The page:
Saturday, March 04, 2000

And now, what teachers hate about parents

The Cincinnati Enquirer

        Good thing I don't have voice e-mail that says, “You've got mail.”

        This week, it would have been hoarse.

        Last Saturday I wrote about what drives us crazy about teachers, and what we love (Feb. 26 column). The response was great, heartfelt and in two particular ways surprising.

        I was amazed and, frankly touched, at how willing teachers were to consider the points I raised.

        A few disagreed with everything I wrote (one teacher called my comments stupid, trite and not at all honest) but many others said they found some points valid. One teacher wrote, “Much of what you wrote rang true, but did you have to be soooo honest? OUCH! I think you stepped on a lot of toes.”

        Some teachers said they dis-agreed as educators, but agreed, in part, as parents themselves.

        The second surprise was how willing teachers are to be heard. Many wrote long responses, what they'd like to say to parents but never can. It is a terribly uneven relationship, isn't it? Anybody can criticize a teacher, but what teacher can say, “I don't think you're pulling your weight here as a parent”?

Too many stressed students
        So today the honesty exercise goes the other way.

        Teachers are tired of parents who value good grades more than happy children, who pressure children to do what they cannot do. “We hate it when parents cannot be satisfied with their children's best efforts, when they can't accept that their children are human beings who are not perfect academically, emotionally or socially,” one teacher wrote.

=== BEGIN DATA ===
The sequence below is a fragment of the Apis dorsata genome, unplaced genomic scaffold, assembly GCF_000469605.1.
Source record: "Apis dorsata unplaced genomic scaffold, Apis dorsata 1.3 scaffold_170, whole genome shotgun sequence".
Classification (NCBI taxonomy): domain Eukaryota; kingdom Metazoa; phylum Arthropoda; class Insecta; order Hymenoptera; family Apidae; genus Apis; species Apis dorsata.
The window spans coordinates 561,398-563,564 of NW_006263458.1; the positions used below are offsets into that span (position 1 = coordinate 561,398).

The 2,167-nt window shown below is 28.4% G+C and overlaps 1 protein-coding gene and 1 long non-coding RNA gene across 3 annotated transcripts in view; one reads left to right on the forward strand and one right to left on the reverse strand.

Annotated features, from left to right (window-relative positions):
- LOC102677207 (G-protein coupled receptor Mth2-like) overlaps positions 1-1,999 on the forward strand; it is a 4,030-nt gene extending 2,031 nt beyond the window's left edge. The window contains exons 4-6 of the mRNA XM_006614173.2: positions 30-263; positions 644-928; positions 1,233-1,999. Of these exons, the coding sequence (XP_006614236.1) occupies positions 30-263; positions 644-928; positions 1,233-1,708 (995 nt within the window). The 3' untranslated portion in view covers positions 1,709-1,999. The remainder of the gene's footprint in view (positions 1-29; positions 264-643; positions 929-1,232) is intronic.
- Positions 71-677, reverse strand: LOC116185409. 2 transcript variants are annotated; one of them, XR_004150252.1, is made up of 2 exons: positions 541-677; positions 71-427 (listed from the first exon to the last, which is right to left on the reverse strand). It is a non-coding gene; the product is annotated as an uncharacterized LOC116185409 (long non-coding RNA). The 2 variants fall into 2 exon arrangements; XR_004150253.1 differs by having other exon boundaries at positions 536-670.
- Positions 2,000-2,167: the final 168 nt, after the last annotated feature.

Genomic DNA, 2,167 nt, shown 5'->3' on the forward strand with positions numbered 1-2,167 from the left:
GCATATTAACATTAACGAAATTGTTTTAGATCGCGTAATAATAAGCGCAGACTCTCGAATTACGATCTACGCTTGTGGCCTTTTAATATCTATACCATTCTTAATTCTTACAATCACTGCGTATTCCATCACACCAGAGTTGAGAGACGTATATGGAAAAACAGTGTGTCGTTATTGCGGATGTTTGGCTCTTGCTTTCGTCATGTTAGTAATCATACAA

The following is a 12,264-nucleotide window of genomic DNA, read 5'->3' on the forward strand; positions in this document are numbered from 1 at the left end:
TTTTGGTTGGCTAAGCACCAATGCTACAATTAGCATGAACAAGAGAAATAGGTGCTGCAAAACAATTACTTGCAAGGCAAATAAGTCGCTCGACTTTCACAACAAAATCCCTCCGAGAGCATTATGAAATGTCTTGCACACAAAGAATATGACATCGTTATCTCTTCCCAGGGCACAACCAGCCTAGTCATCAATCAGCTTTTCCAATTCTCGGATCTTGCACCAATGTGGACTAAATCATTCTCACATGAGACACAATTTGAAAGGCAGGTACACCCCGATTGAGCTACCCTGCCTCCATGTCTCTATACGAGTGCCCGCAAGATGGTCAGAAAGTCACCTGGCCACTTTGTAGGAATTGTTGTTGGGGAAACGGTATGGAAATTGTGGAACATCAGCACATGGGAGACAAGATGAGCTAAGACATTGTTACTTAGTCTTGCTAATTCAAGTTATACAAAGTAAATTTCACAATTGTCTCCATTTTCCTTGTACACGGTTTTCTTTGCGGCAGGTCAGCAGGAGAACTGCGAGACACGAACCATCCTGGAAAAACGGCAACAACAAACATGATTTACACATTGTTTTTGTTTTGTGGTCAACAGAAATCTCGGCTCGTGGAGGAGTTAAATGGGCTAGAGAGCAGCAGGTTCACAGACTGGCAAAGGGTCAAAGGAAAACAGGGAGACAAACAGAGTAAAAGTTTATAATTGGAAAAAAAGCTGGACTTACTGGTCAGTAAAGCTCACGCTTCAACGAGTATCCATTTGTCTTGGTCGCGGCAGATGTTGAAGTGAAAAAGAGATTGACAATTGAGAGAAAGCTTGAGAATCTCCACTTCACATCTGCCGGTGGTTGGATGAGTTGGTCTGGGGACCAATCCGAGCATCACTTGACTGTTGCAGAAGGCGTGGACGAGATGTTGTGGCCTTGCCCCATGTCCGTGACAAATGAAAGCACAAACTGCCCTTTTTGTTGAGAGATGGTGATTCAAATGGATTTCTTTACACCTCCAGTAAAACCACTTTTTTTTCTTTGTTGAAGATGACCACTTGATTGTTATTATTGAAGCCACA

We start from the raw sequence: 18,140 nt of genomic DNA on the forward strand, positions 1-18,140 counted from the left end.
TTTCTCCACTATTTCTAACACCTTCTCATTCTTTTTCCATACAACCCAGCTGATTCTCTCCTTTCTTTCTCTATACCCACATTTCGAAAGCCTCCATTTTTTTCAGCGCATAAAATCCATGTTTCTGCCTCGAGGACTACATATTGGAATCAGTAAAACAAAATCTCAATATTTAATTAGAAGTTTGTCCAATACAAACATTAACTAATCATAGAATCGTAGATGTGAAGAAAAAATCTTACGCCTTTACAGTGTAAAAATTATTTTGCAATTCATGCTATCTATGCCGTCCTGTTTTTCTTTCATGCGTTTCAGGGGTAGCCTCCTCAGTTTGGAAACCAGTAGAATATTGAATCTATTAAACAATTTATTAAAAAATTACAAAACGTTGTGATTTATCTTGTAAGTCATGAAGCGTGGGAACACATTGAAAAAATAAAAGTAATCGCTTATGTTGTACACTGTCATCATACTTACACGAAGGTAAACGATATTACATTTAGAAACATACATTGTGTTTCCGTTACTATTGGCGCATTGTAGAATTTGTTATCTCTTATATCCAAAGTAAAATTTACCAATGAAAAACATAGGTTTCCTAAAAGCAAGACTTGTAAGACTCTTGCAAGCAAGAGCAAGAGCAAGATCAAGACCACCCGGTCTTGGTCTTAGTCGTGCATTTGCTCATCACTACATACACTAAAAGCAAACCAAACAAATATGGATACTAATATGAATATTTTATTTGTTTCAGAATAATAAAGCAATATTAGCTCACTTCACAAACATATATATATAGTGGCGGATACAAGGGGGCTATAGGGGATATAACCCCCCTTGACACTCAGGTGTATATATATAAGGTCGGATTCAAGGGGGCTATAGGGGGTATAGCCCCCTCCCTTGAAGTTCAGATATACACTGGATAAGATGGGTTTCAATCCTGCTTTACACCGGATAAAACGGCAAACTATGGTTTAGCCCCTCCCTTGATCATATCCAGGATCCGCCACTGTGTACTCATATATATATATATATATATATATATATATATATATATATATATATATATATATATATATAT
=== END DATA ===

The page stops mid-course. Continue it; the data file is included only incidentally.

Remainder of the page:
Teachers see too many tired kids. Even their elementary students are overcommitted, overorganized and under-rested. Sports, extracurriculars and frantic family lives take precedence over schoolwork.

        And teachers would like a few boundaries. We stop in their classroom whenever we like, call them for long conversations at home, expect a conference at the drop of a hat. Revelation: They have homes, responsibilities, families, too.

        On the other hand, teachers love it when we show up at concerts, athletic events, open houses, and especially to help out in the classroom. We walk into the room and our children's faces change, along with their attitude and behavior.

        One thing that infuriates teachers, however, is when we lie for our kids. This is common, and takes many forms: We lie to get them out of trouble. We lie about absences. And we lie about their homework. “It's amazing how many elementary students are excellent with power tools, computer technology, vocabulary for which I need a dictionary,” one teacher wrote. “Let the students do their work.”

        And speaking of work, we all seem to think we know how to do a teacher's job better than he or she does. Constant criticism and second-guessing weaken any teacher's confidence and enthusiasm.

The worst is silence
        Teachers like feedback (before the problem gets unmanageable), children with manners and materials, gift certificates (“we're drowning in bath beads,” one wrote) and the benefit of the doubt, at least occasionally.

        Phrases teachers have heard too often: Call me after 7 tonight. I'm calling my lawyer. You assign too much homework. You assign too little homework (both in the same classroom). But the worst thing teachers hear is silence.

        Teachers hate to be attacked through the parent grapevine, and yelled at in front of their students. Teachers love parents who pass on a child's compliment, support classroom rules and read with their kids. A “thank you” has a shelf life of at least three months.

        One administrator summed up most everyone's feelings: “We don't like it when the signs we put up mean only, "This applies to everyone else.'”

        I know one woman who should hear every bit of this.

        Let's just say the thank-you note is in the mail to my daughter's teacher. I'll drop forgotten objects off in the office. And I'll be as willing to listen as I am to speak.

        Krista Ramsey's column appears on Saturdays. Write her at 312 Elm St., Cincinnati, OH 45202, or e-mail her at